In response to exorbitant rents, many assistants, craftspeople and working actors are adopting a transient lifestyle, some by choice, some less so: “It’s hard for me to say this because I don’t think of myself as in need of help, but right now I need help.”

Even by Los Angeles standards, Noelle spends a lot of time worrying about parking. A writers room production assistant for a major streamer and script reader for a premium cable network, Noelle wakes up at 6 a.m. on weekdays to secure a spot close to her jobs in West L.A. After work, she moves her white, unassuming Ford Transit to another spot, carefully chosen to be located in a non-residentially zoned area without nightly parking restrictions and far away from any schools, daycare facilities or parks. She is constantly rotating these “day spots” and “night spots,” as she calls them, so as not to annoy neighbors or attract too much attention. These days, Noelle jokes, she’s more worried about a cop knocking on her window than getting “murdered or attacked.”

Noelle, 25, who is using only her first name because she signed a no-publicity clause for one of her jobs, is one of the 15,748 Angelenos currently living in his or her vehicle, according to the Los Angeles Homeless Services Authority. Their ranks are growing amid a worsening income inequality and homelessness crisis: As of January 2018, 9,117 vehicles were being used as homes, up 600 from 2017.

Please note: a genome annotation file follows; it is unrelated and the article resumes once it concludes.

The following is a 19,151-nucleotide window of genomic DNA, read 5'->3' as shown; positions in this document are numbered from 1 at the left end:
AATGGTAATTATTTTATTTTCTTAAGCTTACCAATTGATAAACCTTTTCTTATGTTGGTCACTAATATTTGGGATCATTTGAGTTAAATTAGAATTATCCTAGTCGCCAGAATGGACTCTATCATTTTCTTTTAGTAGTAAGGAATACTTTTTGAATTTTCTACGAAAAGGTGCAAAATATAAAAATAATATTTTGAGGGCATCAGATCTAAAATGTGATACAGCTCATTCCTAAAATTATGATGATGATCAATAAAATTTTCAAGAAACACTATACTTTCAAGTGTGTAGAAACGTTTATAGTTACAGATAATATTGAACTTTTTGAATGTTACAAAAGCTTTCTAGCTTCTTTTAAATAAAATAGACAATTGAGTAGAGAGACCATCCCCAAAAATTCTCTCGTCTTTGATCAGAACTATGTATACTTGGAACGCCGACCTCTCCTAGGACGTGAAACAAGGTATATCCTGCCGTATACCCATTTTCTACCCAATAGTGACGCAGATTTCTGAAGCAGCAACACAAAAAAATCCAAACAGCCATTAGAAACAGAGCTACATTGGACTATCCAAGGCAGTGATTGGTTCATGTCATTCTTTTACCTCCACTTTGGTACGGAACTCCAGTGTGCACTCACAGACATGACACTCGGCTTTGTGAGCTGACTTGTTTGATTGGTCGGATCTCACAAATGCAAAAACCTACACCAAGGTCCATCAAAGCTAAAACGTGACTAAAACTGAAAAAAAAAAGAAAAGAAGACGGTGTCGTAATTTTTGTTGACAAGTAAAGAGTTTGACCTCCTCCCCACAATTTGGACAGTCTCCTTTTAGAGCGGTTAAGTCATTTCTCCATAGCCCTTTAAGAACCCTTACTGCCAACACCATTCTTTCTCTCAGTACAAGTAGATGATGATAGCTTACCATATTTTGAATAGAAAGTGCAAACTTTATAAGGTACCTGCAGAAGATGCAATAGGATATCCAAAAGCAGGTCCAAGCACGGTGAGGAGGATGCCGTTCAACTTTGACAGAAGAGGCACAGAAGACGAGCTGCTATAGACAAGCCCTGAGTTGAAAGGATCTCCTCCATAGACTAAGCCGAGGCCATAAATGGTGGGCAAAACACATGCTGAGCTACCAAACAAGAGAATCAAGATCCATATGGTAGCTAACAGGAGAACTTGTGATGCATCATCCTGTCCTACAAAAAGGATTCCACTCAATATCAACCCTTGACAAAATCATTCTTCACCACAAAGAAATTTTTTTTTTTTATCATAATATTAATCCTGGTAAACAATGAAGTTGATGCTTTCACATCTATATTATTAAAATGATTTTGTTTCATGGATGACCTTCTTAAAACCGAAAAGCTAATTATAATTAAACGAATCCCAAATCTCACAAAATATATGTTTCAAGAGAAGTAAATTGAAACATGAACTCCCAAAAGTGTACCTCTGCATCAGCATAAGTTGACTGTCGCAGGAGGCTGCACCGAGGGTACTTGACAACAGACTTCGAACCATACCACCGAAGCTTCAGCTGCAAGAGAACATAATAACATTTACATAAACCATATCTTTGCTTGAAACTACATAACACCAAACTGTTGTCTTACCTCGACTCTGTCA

The entertainment industry, one of the city’s biggest and most capricious employers, counts a number of car dwellers like Noelle among its workforce. Though the precise figure is unknown, it’s a small but visible population. Of the 45 or so people hosted each night by Safe Parking L.A. — an organization that launched in 2016 and opened its first facility this year providing guarded, secret lots for vehicle dwellers to sleep in — an actor and a couple of part-time production or lighting professionals usually show up, founder Scott Sale says. Though LAHSA does not survey professions in its annual Homeless Count, community engagement manager Jonathan Hans says entertainment-industry types are a familiar group: “Especially within our younger population, it’s not necessarily uncommon that a group of young kids came out [to L.A.] because somebody told them that they would get them a record deal and then they ended up living out of their van,” he says. Many now-well-known industry figures — Tiffany Haddish, Chris Pratt, Drew Carey, Kelly Clarkson — have said they lived in their car before rising to fame.

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